When you think about undertaking the grand adventure of world travel, you can easily get bogged down by the logistics: how (much) to save, what to pack, where to go… Particularly the money question can be overwhelming; in the course of everyday life it’s tough to imagine coming up with a RTW trip budget in a reasonable period of time. Yet attending to these concerns before shifting your entire thinking is like treating symptoms without addressing root causes. To make a life of travel happen, you must first change your entire outlook. Shifting priorities for a life of travel requires work.
From teenage dreams to adult reality
As a teenager, I dreamt of living in a different country every year. I swore I’d never end up like the character in a famous Czech comedy How Poets Lose Their Illusions who charted his life on a graph, hung on a hallway wall, with milestones for wife, first child, vacation in Yugoslavia, car, promotion, house, and so on. Living a life prescribed by social pressures seemed antithesis to personal happiness.
In college I lived out of my backpack (my Serbian friends gave me an unprintable nickname that suggested the wind and I were more than good friends). I continued traveling in graduate schools abroad, in Hungary and Holland, while my friends were settling down with serious jobs, starting families, and buying apartments.
Having traversed the U.S. and hitchhiked around Europe, I came to America after my third and final college graduation, married the love of my life, and soon faced the harsh reality of having to work full-time to pay rent and groceries.
Real life caught up with me. I worked my way from a day laborer to a nonprofit marketing director, the backpack found a permanent spot in the back of the closet, and the vast majority of trips I took were to visits to in-laws in California and vacations in Slovakia every three years.
Lindsay and I still can’t decide how and when we came up with the idea to take a yearlong trip around the world. But in late 2005 and early 2006 we found ourselves looking for a house with the intent of selling it in five years and using the proceeds to finance our world trip.
It didn’t quite work out that way—the mortgage, remodeling, jobs to pay for it all, and the housing market plunge weighed us down like a giant anchor. Destinations, packing, or blogging were the last thing on our minds, if they ever occurred to us at all. But as much as we struggled, we were following our plan.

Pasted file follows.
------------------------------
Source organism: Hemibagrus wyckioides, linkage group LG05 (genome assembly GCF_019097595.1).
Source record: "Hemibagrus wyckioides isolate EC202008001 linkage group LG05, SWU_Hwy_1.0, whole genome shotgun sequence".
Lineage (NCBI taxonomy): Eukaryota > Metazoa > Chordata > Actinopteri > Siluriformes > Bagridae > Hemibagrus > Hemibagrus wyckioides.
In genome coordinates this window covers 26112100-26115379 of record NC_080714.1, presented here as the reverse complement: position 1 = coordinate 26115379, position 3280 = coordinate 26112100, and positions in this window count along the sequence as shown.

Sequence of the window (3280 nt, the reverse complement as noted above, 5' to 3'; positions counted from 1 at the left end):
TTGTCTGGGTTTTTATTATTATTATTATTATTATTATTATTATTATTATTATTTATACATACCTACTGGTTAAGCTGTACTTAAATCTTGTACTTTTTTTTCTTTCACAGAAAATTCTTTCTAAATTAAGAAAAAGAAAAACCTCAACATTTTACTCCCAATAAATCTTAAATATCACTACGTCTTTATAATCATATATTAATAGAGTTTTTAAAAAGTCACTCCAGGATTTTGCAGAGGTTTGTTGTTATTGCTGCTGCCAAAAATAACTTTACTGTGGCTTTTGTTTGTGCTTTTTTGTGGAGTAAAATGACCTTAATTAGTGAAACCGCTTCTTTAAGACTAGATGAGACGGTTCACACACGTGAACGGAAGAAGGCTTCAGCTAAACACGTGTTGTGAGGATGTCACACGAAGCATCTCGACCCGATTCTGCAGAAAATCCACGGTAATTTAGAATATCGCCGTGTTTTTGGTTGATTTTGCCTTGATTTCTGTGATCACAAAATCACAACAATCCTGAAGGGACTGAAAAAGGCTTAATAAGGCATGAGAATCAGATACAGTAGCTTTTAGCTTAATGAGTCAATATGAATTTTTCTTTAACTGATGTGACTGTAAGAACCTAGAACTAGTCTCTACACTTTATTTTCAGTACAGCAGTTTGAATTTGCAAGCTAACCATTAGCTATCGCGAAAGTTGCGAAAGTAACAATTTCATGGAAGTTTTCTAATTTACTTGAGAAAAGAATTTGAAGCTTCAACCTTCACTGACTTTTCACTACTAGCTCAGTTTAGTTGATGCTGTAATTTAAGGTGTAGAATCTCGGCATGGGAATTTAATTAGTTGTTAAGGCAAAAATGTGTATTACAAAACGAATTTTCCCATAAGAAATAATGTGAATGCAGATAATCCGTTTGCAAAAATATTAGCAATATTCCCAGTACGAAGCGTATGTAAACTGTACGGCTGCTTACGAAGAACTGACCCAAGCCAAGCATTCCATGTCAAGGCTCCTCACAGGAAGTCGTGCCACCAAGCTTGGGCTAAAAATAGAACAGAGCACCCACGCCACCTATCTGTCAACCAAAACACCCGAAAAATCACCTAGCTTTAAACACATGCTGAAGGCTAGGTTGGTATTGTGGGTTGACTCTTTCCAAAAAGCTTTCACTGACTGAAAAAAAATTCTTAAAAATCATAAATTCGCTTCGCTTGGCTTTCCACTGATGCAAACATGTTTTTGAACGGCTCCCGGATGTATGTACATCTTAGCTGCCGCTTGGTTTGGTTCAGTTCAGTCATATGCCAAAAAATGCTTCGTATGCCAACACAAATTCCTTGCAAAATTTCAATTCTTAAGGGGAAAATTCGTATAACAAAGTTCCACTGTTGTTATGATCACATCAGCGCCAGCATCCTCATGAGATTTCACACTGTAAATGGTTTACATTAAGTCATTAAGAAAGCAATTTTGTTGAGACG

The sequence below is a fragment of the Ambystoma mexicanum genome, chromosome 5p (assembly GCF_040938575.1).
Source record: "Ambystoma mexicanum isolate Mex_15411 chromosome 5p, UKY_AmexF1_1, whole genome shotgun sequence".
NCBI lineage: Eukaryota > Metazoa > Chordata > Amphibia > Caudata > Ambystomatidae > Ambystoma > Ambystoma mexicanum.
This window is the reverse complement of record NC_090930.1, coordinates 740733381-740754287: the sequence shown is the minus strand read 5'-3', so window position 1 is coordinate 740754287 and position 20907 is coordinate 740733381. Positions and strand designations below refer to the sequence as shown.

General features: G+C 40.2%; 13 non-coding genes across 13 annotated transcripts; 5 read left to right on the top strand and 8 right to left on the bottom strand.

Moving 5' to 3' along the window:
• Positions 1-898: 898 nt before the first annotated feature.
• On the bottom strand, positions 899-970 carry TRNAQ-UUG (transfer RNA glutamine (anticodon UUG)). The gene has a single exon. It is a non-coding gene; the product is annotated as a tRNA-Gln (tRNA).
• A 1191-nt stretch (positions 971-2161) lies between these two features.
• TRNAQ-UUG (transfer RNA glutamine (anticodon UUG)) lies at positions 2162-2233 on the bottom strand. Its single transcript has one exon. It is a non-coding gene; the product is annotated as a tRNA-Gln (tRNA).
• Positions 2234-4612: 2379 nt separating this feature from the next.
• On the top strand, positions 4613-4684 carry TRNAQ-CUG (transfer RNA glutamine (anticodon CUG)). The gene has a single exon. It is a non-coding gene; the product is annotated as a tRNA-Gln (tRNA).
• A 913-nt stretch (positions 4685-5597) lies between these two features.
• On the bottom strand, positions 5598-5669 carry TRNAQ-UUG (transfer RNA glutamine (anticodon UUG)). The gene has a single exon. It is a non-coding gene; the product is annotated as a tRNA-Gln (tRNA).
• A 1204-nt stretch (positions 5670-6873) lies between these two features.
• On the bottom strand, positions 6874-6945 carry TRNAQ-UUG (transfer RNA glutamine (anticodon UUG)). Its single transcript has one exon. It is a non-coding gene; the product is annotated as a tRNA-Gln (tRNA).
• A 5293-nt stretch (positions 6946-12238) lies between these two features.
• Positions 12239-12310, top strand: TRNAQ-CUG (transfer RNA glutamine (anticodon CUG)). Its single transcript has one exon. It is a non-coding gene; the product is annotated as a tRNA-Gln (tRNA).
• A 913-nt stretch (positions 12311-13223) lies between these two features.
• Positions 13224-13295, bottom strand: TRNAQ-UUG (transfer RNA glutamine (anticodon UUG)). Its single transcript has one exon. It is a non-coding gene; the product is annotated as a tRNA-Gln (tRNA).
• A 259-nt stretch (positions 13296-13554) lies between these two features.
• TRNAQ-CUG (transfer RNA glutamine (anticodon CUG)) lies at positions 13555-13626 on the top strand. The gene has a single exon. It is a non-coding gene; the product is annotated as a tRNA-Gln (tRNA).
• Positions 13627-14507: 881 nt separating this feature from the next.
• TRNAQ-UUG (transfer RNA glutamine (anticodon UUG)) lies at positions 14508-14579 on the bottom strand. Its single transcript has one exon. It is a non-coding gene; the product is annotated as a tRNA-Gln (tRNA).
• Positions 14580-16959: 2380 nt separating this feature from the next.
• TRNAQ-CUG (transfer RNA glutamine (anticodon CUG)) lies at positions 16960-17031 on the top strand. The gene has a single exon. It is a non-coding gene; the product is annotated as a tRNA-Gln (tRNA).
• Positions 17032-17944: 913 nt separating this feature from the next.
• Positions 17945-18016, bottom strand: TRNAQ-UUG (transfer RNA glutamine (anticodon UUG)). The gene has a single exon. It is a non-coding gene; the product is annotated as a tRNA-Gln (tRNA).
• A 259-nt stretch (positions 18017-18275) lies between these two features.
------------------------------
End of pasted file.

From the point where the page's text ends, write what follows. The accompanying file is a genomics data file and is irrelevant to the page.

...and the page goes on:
When the five-year mark came around, in early 2011, we thought we’d made it and would leave that October, as planned. But the realtor told us we’d lose money if we sold. Our hopes drained: we saw our dream slip away as we had to postpone the house sale and with it our departure date. We were living the greatest disappointment of our life together.
Then something changed.
I am not sure I can explain it, even in hindsight. In martial arts you deflect the attack, absorb its force, and turn it back on itself—that’s how the switch felt.
We had worked hard for years to give up on our dream. We refused to stay down and instead scrambled back to our feet and kept fighting. Even though we felt defeated, we didn’t throw in the towel—we ditched it.
“Life gets in the way,” the saying goes. When that happens, you must move life out of the way and keep going after your dream.
New life order
Perhaps our biggest mistake was thinking that making our dream of travel will be easy, that we could do it alongside living our regular lives. This was false. A life of travel, which for us means alternating trips with working to save for the next one, requires a major shift in values.
In other words, traveling must become your first priority. This is a difficult change to make, chiefly because of the endowment effect, the human tendency to value what we have more than if we did not have it. Even a crushing mortgage and a soul-sucking job may seem more valuable than not owning a home and being unemployed.
The switch I described earlier happened when Lindsay and I realized we wanted to take our big trip more than anything else and were willing to do anything do make it happen. The epiphany was both liberating and challenging.
We prepared to sacrifice the house, the car and 99% of our possessions along with our jobs and the comforts of our adopted hometown in order to lead a life of travel. We prepared to uproot ourselves and feel at home wherever our toothbrushes were, they way we used to in our respective backpacking days. We prepared to live a life uncharted by adulthood and its commonly-conceived responsibilities.
It was only sometime during the trip when I understood I was traveling not just in space but also in time—back to the life of cavorting with the wind.